In recent years, lasers with ultrashort pulses (USP) down to the femtosecond range have become established on an industrial scale. They could advance some applications with the much-lauded “cold ablation” – if that meant they would then achieve more throughput. A new generation of process engineering that will address this issue in particular will be discussed at the “4th UKP Workshop – Ultrafast Laser Technology” in April 2017.

Even back in the 1990s, scientists were comparing materials processing with nanosecond, picosecond and femtosesecond pulses. The result was surprising:...

Im Focus: Shape matters when light meets atom

Mapping the interaction of a single atom with a single photon may inform design of quantum devices

Have you ever wondered how you see the world? Vision is about photons of light, which are packets of energy, interacting with the atoms or molecules in what...

Im Focus: Novel silicon etching technique crafts 3-D gradient refractive index micro-optics

A multi-institutional research collaboration has created a novel approach for fabricating three-dimensional micro-optics through the shape-defined formation of porous silicon (PSi), with broad impacts in integrated optoelectronics, imaging, and photovoltaics.

Working with colleagues at Stanford and The Dow Chemical Company, researchers at the University of Illinois at Urbana-Champaign fabricated 3-D birefringent...

Im Focus: Quantum Particles Form Droplets

In experiments with magnetic atoms conducted at extremely low temperatures, scientists have demonstrated a unique phase of matter: The atoms form a new type of quantum liquid or quantum droplet state. These so called quantum droplets may preserve their form in absence of external confinement because of quantum effects. The joint team of experimental physicists from Innsbruck and theoretical physicists from Hannover report on their findings in the journal Physical Review X.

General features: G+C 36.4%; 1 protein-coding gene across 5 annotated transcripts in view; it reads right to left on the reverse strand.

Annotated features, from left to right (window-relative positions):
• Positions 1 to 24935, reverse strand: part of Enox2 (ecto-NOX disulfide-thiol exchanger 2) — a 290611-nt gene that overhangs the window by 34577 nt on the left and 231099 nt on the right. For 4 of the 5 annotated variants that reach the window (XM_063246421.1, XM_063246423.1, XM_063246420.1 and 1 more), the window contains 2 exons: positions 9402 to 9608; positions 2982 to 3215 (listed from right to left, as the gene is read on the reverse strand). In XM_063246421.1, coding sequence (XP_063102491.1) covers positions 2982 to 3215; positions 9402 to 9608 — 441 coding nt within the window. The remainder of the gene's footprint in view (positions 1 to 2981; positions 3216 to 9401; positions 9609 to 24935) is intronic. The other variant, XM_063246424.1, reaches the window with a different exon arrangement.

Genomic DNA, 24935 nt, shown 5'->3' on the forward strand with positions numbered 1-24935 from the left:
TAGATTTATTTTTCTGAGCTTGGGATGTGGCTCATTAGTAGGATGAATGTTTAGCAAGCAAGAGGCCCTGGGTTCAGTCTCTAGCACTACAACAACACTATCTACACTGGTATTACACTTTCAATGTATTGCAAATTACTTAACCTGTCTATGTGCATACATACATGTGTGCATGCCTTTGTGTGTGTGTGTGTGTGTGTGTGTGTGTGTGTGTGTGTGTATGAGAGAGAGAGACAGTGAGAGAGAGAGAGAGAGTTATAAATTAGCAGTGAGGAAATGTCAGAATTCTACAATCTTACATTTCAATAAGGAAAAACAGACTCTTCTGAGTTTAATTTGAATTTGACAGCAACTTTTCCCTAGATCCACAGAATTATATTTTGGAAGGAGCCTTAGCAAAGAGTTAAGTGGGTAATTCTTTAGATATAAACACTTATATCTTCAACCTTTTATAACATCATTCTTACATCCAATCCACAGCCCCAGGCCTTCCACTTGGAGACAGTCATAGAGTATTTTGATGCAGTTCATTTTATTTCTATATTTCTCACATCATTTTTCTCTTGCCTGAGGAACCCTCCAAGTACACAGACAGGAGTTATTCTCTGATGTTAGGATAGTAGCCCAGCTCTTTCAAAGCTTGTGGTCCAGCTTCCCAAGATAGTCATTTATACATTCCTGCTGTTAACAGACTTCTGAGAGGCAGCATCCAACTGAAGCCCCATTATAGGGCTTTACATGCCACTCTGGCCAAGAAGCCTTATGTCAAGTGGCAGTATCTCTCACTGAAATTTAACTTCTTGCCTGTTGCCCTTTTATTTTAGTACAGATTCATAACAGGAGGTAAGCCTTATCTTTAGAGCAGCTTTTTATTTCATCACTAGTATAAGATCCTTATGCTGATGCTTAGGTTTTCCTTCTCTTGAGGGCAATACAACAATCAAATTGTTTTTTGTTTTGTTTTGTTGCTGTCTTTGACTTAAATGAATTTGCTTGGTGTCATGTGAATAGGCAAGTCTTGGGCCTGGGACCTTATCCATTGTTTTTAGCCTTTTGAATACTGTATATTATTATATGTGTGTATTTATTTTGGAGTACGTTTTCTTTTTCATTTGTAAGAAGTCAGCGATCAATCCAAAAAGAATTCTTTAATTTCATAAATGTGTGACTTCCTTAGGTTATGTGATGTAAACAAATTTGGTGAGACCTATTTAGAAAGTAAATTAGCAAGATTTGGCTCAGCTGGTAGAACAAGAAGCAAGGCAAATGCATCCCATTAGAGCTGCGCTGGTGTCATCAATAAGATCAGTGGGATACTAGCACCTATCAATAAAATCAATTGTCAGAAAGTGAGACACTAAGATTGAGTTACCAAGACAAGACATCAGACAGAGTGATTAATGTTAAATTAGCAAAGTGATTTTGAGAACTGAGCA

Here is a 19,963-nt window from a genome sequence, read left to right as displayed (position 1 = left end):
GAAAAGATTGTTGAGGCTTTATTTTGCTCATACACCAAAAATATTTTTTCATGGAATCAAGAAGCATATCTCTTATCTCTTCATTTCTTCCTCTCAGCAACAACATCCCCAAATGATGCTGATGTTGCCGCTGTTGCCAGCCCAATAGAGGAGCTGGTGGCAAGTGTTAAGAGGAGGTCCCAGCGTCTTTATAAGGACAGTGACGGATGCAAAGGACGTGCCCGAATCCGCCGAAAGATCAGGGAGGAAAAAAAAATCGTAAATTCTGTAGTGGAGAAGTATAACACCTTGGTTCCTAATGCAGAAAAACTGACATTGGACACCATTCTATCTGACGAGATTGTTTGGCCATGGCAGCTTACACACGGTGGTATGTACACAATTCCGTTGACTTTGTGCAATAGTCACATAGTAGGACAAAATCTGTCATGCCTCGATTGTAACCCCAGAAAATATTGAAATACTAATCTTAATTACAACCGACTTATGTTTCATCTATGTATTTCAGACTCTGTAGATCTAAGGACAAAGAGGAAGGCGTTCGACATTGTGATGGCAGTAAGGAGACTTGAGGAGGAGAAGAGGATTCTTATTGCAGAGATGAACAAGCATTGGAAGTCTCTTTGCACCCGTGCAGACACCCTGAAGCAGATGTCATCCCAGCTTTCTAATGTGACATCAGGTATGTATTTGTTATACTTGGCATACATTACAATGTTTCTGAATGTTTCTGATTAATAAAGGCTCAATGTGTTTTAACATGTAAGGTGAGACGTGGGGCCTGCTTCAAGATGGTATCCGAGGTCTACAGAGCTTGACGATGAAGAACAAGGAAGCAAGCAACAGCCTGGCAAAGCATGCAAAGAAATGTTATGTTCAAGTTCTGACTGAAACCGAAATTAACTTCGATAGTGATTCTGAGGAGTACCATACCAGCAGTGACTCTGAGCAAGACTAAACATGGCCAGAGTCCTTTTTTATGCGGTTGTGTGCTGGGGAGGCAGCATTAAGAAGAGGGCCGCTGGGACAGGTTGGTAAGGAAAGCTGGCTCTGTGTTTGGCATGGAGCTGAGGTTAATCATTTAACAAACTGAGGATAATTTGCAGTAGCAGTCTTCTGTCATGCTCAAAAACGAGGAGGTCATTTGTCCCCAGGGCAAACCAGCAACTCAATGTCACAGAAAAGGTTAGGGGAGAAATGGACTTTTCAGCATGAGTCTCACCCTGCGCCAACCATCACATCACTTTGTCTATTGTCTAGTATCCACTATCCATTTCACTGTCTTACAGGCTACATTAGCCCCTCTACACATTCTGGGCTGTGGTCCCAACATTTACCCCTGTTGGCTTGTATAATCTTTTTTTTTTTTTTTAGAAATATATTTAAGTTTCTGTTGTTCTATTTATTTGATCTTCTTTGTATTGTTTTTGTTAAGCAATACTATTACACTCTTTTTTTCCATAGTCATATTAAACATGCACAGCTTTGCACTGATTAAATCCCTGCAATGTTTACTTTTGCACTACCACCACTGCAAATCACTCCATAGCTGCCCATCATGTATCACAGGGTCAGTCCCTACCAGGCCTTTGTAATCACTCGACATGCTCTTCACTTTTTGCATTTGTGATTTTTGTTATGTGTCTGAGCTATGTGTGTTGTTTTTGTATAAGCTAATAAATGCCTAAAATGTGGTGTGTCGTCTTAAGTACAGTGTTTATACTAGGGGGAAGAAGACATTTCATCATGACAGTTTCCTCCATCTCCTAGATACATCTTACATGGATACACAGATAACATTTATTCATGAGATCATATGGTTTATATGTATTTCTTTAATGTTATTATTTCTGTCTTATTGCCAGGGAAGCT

“Our Quantum droplets are in the gas phase but they still drop like a rock,” explains experimental physicist Francesca Ferlaino when talking about the...

Im Focus: MADMAX: Max Planck Institute for Physics takes up axion research

The Max Planck Institute for Physics (MPP) is opening up a new research field. A workshop from November 21 - 22, 2016 will mark the start of activities for an innovative axion experiment. Axions are still only purely hypothetical particles. Their detection could solve two fundamental problems in particle physics: What dark matter consists of and why it has not yet been possible to directly observe a CP violation for the strong interaction.

The “MADMAX” project is the MPP’s commitment to axion research. Axions are so far only a theoretical prediction and are difficult to detect: on the one hand,...

All Focus news of the innovation-report >>>

Anzeige

Anzeige

Event News

ICTM Conference 2017: Production technology for turbomachine manufacturing of the future

16.11.2016 | Event News

Innovation Day Laser Technology – Laser Additive Manufacturing

01.11.2016 | Event News

#IC2S2: When Social Science meets Computer Science - GESIS will host the IC2S2 conference 2017

14.10.2016 | Event News

 
Latest News

Simple processing technique could cut cost of organic PV and wearable electronics

06.12.2016 | Materials Sciences

3-D printed kidney phantoms aid nuclear medicine dosing calibration

06.12.2016 | Medical Engineering

Robot on demand: Mobile machining of aircraft components with high precision

06.12.2016 | Power and Electrical Engineering

VideoLinks
B2B-VideoLinks
More VideoLinks >>>